I asked the current owner if this was a charter boat and they claim it was not. The story I got was the current owner bought it from the previous owner who used it to cruise the great loop and live aboard the boat for four years. This current owner Cruise up and down the eastern ICW.

But yes I agree it does have quite a few hours on it.
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Old 01-22-2014, 01:47 PM   #11
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The Yanmar 4LH 240 hp engine is considered one of the best that Yanmar ever made and many wish that Yanmar still made them. Everything that others have said about maintenance and servicing the aftercoolers is true.

I would be little bit concerned about the main heat exchanger getting replaced. That might be an indication of poor zinc maintenance that might be reflected in other exchangers and the other engine. But hey given that this is a 3,000+ hour engine it sounds pretty good.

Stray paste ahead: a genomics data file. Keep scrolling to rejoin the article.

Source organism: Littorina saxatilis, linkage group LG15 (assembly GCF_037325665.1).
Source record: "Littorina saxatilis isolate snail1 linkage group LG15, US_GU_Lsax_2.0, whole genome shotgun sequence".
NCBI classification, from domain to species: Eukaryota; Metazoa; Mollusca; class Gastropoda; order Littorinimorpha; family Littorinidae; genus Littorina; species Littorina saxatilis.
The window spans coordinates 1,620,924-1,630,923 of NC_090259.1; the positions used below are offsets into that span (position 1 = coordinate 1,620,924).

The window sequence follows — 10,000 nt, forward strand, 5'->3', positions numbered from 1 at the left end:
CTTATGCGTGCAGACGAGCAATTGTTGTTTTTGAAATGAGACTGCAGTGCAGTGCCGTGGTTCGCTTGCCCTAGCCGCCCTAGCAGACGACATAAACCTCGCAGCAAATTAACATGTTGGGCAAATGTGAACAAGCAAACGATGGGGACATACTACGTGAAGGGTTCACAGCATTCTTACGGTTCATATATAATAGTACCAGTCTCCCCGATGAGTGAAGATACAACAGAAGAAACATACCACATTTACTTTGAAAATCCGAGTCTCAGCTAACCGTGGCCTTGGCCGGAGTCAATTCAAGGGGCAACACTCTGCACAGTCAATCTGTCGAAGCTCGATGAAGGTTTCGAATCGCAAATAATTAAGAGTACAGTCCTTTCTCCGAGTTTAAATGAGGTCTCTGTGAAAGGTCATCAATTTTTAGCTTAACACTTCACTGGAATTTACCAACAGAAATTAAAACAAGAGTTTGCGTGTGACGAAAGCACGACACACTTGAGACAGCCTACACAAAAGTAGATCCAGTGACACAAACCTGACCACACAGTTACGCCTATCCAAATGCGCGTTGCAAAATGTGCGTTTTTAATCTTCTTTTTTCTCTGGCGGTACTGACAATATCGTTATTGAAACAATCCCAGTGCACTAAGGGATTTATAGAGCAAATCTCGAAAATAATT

And don't take that last statement the wrong way. I agree with others that if properly operated and maintained this engine could easily go 10,000 hours.

Parts are still available but at Yanmar's high prices.

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Old 01-22-2014, 01:54 PM   #12
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(sorry some drift) That got me thinking. We all talk about getting 10,000 hours out of our engines. Don't think I've seen a boat listed that has more than 4,000-5,000 hours at most. Where are all the 10,000 hour boat for sale?
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Old 01-22-2014, 02:12 PM   #13
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I've give the BIG caveat that I am neither a mechanical engineer that designs engines, nor a professional mechanic that works on them (just an amateur who's been messing around with boats for 44 years).